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Icfj georgia2013
Icfj georgia2013
Icfj georgia2013
Icfj georgia2013
Icfj georgia2013
Icfj georgia2013
Icfj georgia2013
Icfj georgia2013
Icfj georgia2013
Icfj georgia2013
Icfj georgia2013
Icfj georgia2013
Icfj georgia2013
Icfj georgia2013
Icfj georgia2013
Icfj georgia2013
Icfj georgia2013
Icfj georgia2013
Icfj georgia2013
Icfj georgia2013
Icfj georgia2013
Icfj georgia2013
Icfj georgia2013
Icfj georgia2013
Icfj georgia2013
Icfj georgia2013
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Icfj georgia2013

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Social Media presentation to ICFJ Georgia journalists

Social Media presentation to ICFJ Georgia journalists

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  • 1. +Sean MussendenUniversity of MarylandPhilip Merrill College of JournalismSocial MediaICFJ
  • 2. +What I’m Going to Talk About 2013 Social Media Landscape (Global, U.S., Georgia) Facebook Strategy for News Orgs Twitter for Reporters If time, storytelling with social media
  • 3. +Why Social Media Matters People are lazy and busy.Increasingly expect news to findthem. Network of friends/followersand “the crowd” increasinglyserve as “editors” thatdetermine what people see. Trust. People more likely toread something suggested by afriend than a stranger.News ConsumptionHabits Have Transformed
  • 4. +Which Social Networks Matter?Facebook…and everything else.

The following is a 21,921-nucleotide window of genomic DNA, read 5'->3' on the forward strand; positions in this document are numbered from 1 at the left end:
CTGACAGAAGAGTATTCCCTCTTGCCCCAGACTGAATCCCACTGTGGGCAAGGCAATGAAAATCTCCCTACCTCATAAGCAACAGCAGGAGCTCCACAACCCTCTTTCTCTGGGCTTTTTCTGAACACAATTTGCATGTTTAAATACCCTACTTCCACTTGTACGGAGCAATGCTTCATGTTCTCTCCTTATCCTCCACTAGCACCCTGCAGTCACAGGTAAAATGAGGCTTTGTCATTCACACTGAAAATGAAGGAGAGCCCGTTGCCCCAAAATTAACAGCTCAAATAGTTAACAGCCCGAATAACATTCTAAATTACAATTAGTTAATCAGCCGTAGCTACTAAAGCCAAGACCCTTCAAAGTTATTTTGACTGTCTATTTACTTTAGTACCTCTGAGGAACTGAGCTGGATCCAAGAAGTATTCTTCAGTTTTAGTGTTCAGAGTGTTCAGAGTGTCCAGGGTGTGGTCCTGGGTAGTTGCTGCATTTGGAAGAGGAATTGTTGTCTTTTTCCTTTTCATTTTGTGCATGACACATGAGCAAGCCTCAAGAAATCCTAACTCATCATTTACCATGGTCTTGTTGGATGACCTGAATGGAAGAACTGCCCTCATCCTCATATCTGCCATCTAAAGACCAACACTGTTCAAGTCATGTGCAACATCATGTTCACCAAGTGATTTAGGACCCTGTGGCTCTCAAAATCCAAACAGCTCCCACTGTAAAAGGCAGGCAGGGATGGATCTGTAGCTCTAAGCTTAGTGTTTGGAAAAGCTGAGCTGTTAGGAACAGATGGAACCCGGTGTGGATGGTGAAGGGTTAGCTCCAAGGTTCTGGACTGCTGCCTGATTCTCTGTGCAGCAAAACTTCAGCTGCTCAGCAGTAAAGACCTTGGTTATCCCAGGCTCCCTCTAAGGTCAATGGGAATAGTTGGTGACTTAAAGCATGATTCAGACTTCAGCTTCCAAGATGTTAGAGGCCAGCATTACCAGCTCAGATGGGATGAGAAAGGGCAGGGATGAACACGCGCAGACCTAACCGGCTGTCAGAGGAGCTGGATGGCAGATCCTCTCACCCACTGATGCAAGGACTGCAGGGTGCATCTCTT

• 5. +Which Social Networks Matter?In Georgia – It’s even more all about Facebook
  • 6. +Facebook Penetration in Georgia Total Population: 4.5 M Pop w/ Internet Access:Approx. 2 Million (40%) Population on Facebook:Approx. 1 million (50% ofonline population) Skews younger, urban,wealthier
  • 7. +Facebook in Georgia (Pop Pages)
  • 8. +Facebook in Georgia(Popular “Media” Pages)
  • 9. +Facebook Strategy for News Orgs Facebook best platform for news organizations. Less important that individual journalists have a presence –unless you’re really famous. Two things to consider: Facebook.com presence – fan pages, news feed. Integration of Facebook on your Web site.
  • 10. +Facebook Strategy for News OrgsIt All Starts with the Fan Page
  • 11. +Facebook Strategy for News Orgs Segment audience so they getonly what they want Spreads responsibility forFacebook across organization Drawback – takes more stafftimeThe Importance ofNiche PagesNiche Page Examples
  • 12. +Facebook Strategy for News OrgsThe Pages Don’t Matter - Focus on the Feeds
  • 13. +Facebook Strategy for News Orgs Everything from friends and fanpages* User studies: not looked at asoften at Top News. Not the default view. Usershave to take action to see it. Most valuable real estate onFacebook – “Boardwalk” User studies: most frequentlyvisited part of Facebook. Algorithm – Facebook’s “SecretSauce” – determines whatshows up here. Your goal: get your contenthere.Most Recent Top Stories
  • 14. +Facebook Strategy for News Orgs Algorithm tries to determine what users care about Most important factors: User’s previous interaction with that person/org. In this order:Share, Comment, Like. User’s friend network interacting with a given post. In this order:Share, Comment, Like. Secondary factors: High level of interaction from outside user’s friend network. Inclusion of links, photos and videos.Inside Facebook’s Secret Sauce
  • 15. +Facebook Strategy for News Orgs If you want people to see your content:You need to work to build a relationship.You need to post content that people wantto talk about and that they want to sharewith their friends.You need to post content that includespictures/video and links.Big Takeaway